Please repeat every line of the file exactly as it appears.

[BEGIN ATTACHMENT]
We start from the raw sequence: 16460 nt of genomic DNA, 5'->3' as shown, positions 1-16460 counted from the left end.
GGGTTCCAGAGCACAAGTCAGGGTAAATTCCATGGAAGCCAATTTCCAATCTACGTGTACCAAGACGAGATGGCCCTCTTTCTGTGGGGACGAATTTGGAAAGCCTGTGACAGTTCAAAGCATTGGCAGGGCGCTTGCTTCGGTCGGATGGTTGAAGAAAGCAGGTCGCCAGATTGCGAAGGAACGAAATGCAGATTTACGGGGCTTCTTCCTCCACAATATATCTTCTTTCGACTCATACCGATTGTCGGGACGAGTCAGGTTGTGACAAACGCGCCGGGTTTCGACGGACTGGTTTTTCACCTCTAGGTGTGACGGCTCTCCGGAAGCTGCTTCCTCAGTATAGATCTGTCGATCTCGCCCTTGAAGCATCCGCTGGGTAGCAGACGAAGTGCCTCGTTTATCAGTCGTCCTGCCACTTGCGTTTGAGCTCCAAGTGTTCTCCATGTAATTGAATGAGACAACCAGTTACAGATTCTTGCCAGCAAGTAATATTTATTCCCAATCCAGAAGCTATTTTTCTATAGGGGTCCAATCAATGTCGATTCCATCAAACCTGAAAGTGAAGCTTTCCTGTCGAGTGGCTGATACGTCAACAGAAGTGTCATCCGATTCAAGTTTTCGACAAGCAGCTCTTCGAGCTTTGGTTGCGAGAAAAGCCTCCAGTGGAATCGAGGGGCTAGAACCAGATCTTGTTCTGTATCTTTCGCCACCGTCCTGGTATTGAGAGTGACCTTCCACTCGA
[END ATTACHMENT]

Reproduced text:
We start from the raw sequence: 16460 nt of genomic DNA, 5'->3' as shown, positions 1-16460 counted from the left end.
GGGTTCCAGAGCACAAGTCAGGGTAAATTCCATGGAAGCCAATTTCCAATCTACGTGTACCAAGACGAGATGGCCCTCTTTCTGTGGGGACGAATTTGGAAAGCCTGTGACAGTTCAAAGCATTGGCAGGGCGCTTGCTTCGGTCGGATGGTTGAAGAAAGCAGGTCGCCAGATTGCGAAGGAACGAAATGCAGATTTACGGGGCTTCTTCCTCCACAATATATCTTCTTTCGACTCATACCGATTGTCGGGACGAGTCAGGTTGTGACAAACGCGCCGGGTTTCGACGGACTGGTTTTTCACCTCTAGGTGTGACGGCTCTCCGGAAGCTGCTTCCTCAGTATAGATCTGTCGATCTCGCCCTTGAAGCATCCGCTGGGTAGCAGACGAAGTGCCTCGTTTATCAGTCGTCCTGCCACTTGCGTTTGAGCTCCAAGTGTTCTCCATGTAATTGAATGAGACAACCAGTTACAGATTCTTGCCAGCAAGTAATATTTATTCCCAATCCAGAAGCTATTTTTCTATAGGGGTCCAATCAATGTCGATTCCATCAAACCTGAAAGTGAAGCTTTCCTGTCGAGTGGCTGATACGTCAACAGAAGTGTCATCCGATTCAAGTTTTCGACAAGCAGCTCTTCGAGCTTTGGTTGCGAGAAAAGCCTCCAGTGGAATCGAGGGGCTAGAACCAGATCTTGTTCTGTATCTTTCGCCACCGTCCTGGTATTGAGAGTGACCTTCCACTCGA